What Makes My Teeth Crooked?

Have you ever wondered why some people are just born with great smiles, and others seem to have received the short end of the stick when it comes to teeth?  Is it all just related to genetics?

There is absolcrooked teethutely a genetic component to how teeth develop, and genetics play into the likelihood that you will develop orthodontic problems as your adult teeth erupt.  However, this is only part of the story.  The environment in which your teeth erupt also has a significant influence on how they develop.  In fact, I have treated identical twins, who are by definition genetically identical, but when you look in their mouth, their teeth are very different.  

There are a number of factors that can affect the development of your teeth and bite. One common example is thumb sucking.  Thumb sucking will change the pressure that your lips, tongue, and cheeks apply to your developing teeth and jaws. It tends to have a narrowing effect on the upper jaw and creates protrusion of the front teeth.  Patients who have sucked their thumb for a prolonged period of time often require an “expander” to undo the damage as well as braces.  We often joke with patients that the only things that should go into their mouth are food and a toothbrush.  Everything else you want to keep out.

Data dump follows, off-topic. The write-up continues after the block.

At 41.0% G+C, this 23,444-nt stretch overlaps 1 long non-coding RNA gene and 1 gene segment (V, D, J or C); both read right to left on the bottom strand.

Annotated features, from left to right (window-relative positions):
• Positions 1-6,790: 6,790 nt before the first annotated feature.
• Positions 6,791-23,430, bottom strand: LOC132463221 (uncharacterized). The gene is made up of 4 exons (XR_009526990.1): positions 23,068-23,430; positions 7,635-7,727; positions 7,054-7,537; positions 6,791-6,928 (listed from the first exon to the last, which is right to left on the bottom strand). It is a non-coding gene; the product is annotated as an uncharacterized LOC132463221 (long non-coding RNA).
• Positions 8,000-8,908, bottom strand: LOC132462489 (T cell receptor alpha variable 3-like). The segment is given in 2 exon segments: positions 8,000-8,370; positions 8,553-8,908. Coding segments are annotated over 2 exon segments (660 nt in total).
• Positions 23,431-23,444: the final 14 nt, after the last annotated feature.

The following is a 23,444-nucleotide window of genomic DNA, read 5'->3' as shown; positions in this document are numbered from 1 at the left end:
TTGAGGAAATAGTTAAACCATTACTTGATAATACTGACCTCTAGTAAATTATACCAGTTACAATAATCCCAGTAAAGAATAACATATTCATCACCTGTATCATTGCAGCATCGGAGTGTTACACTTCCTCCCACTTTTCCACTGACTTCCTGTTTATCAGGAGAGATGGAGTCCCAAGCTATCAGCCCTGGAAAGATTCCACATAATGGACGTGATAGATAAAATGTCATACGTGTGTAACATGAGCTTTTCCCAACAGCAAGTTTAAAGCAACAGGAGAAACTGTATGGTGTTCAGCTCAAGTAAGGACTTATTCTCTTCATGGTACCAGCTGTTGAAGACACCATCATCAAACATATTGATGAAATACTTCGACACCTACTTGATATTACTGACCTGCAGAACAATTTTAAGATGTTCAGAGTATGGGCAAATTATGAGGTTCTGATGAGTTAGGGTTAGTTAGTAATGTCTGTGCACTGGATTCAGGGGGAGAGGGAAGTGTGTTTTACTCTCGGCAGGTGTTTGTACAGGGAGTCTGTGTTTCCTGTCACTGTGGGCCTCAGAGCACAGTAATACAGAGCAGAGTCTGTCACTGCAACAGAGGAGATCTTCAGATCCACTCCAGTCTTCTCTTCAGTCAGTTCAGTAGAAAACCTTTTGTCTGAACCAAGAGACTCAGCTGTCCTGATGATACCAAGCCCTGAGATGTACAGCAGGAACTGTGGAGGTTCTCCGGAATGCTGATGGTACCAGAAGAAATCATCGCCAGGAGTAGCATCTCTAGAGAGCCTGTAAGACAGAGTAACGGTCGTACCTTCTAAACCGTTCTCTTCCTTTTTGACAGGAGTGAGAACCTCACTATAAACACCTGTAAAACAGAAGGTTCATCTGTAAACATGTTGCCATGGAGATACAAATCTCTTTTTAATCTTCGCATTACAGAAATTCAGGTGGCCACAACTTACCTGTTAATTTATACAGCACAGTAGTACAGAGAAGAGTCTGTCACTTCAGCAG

Another example of how environment influences dental development are children who eat a lot of sugary drinks and food.  It’s OK to have a sweet treat from time to time, but patients who constantly “nibble” or “sip” on sugary snacks or drinks and don’t brush their teeth in between tend to get decay.  If a patient loses a baby tooth early due to decay, it can disrupt the sequence of eruption of the permanent teeth and cause significant bite problems.  If you have a child who has lost a tooth early due to decay, you should consult with an orthodontist to prevent the development of bite problems in the future.